Tell Congress to Mix It Up!

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Tell Congress to Mix It Up!

Next Tuesday, Oct. 29, is Mix It Up at Lunch Day.  Students at over 6,000 schools will sit with someone new at lunch. It’s a simple action with big results. Breaking down barriers starts when people connect and see past their differences. That’s what Mix It Up is all about.

We need Congress to take that first step toward breaking down barriers. It’s easy—hundreds of thousands of school children are already doing it.  

Today we sent Nancy Pelosi and John Boehner an open letter to Congress asking them to take a page from our nation’s students and participate in Mix It Up at Lunch Day.

We hope you’ll join us and tell Congress to mix it up!

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An Open Letter to Congress

Dear U.S. Congressional Representatives,

Here at Teaching Tolerance, we provide resources to educators across the nation to help them teach students how to get along with each other and to work together productively.  We believe that these are important skills for living and working in a diverse and democratic society.

I’ve noticed that many of you are finding it hard to work together, and some of you don’t like to talk to people outside your party. I’ve even heard name-calling.  It reminds me of what happens in schools when kids are ostracized if they hang out with the “wrong” group.  Like many Americans, I’d really like you to figure out how to get along so you can work on issues that matter.  

I thought you might start by participating in Mix It Up at Lunch Day on Oct. 29, along with students in 6,000 schools across the nation, including 35 in Nevada; 59 in Kentucky; 68 in Alabama; 152 in Washington State; and 171 in Wisconsin. Go to our map to see your state.  The idea is simple: We ask students to move out of their comfort zones and connect with someone new over lunch.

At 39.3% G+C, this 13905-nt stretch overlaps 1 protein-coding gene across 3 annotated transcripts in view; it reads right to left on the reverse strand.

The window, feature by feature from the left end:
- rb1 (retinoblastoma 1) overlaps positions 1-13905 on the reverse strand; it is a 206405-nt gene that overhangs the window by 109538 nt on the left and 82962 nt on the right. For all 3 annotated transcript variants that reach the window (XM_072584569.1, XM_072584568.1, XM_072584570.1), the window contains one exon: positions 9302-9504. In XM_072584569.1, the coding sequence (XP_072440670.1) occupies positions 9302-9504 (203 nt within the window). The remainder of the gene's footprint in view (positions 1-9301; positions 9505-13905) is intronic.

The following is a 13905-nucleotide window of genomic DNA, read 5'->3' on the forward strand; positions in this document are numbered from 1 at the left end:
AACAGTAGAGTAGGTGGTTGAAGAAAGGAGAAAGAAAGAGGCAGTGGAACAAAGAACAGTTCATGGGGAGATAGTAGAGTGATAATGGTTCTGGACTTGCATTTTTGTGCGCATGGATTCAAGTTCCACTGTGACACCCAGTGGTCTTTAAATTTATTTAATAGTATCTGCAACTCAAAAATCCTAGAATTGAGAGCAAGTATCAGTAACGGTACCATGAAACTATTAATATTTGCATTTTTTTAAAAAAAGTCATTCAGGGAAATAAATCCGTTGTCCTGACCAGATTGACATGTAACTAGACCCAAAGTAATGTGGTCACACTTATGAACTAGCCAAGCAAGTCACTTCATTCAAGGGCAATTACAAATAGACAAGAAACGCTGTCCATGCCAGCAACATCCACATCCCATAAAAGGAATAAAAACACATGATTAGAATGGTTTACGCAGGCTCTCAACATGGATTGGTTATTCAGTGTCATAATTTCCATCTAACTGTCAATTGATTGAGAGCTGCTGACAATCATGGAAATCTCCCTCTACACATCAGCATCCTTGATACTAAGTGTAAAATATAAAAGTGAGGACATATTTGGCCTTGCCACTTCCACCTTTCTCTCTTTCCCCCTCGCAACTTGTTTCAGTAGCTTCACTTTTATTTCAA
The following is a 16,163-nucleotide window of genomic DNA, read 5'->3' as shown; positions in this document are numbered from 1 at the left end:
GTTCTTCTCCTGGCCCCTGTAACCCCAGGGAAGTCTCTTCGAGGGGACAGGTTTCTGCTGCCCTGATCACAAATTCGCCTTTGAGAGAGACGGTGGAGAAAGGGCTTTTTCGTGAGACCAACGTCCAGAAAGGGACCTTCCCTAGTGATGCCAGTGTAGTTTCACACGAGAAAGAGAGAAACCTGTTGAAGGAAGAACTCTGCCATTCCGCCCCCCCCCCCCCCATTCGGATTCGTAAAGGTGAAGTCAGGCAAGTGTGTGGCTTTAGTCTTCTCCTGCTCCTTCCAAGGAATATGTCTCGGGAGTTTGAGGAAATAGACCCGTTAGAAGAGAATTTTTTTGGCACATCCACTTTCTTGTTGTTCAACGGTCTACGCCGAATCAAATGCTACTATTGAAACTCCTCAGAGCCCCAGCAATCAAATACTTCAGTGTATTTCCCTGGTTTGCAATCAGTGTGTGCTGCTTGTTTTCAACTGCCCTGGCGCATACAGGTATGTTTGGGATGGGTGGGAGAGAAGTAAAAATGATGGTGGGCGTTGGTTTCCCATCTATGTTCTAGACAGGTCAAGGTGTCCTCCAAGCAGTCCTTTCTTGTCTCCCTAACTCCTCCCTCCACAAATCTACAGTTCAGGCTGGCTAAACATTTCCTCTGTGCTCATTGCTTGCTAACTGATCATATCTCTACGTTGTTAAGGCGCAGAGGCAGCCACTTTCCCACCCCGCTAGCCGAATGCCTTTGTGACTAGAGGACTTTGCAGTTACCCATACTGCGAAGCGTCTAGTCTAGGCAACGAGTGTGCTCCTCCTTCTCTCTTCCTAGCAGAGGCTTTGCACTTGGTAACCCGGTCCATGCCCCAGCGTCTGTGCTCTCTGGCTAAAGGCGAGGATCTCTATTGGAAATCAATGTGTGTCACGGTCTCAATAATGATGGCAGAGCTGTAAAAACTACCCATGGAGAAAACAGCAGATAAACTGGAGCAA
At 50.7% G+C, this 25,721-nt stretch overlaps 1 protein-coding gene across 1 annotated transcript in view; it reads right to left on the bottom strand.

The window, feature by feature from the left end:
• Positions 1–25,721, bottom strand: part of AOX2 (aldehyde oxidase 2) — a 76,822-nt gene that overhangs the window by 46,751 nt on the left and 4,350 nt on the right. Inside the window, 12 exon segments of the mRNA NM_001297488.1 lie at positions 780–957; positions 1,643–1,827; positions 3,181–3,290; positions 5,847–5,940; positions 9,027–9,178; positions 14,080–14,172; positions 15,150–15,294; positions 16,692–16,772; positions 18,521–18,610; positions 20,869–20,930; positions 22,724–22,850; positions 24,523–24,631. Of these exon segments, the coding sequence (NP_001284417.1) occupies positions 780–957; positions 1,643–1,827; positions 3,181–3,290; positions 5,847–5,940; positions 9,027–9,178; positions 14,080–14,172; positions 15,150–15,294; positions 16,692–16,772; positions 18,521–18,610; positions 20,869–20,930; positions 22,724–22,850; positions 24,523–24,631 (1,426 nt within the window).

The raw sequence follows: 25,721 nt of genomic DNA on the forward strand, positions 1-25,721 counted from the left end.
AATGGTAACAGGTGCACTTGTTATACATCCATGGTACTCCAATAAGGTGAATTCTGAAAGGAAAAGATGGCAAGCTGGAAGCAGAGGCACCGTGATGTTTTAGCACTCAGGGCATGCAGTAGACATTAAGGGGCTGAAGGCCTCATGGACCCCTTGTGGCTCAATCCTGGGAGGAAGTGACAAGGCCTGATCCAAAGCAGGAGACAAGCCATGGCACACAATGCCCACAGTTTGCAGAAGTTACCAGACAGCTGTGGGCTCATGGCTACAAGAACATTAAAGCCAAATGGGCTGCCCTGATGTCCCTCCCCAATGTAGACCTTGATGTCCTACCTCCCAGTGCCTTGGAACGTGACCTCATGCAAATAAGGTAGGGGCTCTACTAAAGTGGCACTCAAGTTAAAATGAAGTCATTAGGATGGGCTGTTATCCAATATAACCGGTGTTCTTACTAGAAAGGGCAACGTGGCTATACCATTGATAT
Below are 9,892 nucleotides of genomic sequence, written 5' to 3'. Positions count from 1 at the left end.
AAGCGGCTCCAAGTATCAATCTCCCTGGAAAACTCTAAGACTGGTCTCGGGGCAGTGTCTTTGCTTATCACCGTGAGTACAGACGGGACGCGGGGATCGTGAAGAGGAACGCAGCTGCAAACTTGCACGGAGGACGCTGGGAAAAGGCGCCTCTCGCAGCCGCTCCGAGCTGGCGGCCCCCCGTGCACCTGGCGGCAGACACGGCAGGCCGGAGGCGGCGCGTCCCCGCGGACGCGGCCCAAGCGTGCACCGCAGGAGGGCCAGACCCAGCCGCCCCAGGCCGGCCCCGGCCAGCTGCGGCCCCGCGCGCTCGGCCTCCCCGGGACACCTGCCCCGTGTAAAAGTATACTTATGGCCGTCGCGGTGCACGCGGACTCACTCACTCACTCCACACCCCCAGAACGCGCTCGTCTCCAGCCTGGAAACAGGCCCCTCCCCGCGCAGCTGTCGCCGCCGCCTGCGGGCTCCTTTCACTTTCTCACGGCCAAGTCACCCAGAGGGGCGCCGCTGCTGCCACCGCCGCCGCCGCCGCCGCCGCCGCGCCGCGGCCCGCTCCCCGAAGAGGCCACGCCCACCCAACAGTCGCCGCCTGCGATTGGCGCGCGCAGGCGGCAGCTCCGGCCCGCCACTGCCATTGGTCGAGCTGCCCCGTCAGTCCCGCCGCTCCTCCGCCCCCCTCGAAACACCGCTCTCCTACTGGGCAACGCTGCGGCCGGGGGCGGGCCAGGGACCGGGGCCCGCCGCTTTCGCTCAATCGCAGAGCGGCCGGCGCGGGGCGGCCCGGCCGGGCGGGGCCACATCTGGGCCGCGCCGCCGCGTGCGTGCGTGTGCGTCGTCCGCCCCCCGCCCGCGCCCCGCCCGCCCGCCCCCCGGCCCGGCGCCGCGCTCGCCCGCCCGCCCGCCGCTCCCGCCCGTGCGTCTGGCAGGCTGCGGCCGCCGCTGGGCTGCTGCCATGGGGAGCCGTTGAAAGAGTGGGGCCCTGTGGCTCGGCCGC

Although it’s designed for kids in grades K-12, the teachers we’ve talked to think Mix could work for Congress too.  It’s so easy that 10-year-olds can plan it, so you’d have no trouble giving it a go.

You could probably ask your interns to help.  Schools have been organizing Mix It Up events for 12 years, and millions of students have participated.  Chances are that some of your young staffers already know what to do.  

In elementary school, they might have enjoyed a Mix It Up at Lunch with everyone in the school community, including parents and cafeteria staff, just like Sol Feinstone Elementary School in Newtown, Pa.  As middle schoolers, they might have danced, written poetry and seen a student-led flashmob – that’s what students at Sandy, Utah’s Albion Middle School did last year.  If they were in their high school’s student council – and they probably were – they might have organized Mix several times a year (Thomas Jefferson High, Bloomington, Minn.), or planned a three-day extravaganza called “Lunchapalooza” (Palatine High School, Palatine, Ill.).

On second thought, you should probably not plan on “Lunchapalooza” or a flashmob.  It’s your first time, so keep it simple.  

I’ve checked the calendar and you’re all in session on Oct. 29.  Why not plan to eat lunch in the Senate or House cafeteria?  Your interns could help you find a group that includes people you don’t normally hang with. Don’t worry about what to say. Simple conversation starters like “What was your favorite TV show as a child?” or “Do you have a pet?” can help you get to know each other as human beings.  

Don’t plan on talking about healthcare, taxes or the federal debt, OK?  

Instead, you could do what the students at H.C. Wilcox High School, Meriden, Conn. did and create a paper chain of written suggestions of ways you could be kinder to each other.  Or, if lunch is really fun, you might be inspired by the students at Chaminade College Preparatory School in West Hills, Calif. and leave the cafeteria in a conga line.  

Here’s what we’ve learned after 12 years of doing Mix: When students interact with those who are different from them, biases and misperceptions can fall away.

That sounds like a good goal for all of us, including our elected representatives.

Maureen Costello

Director, Teaching Tolerance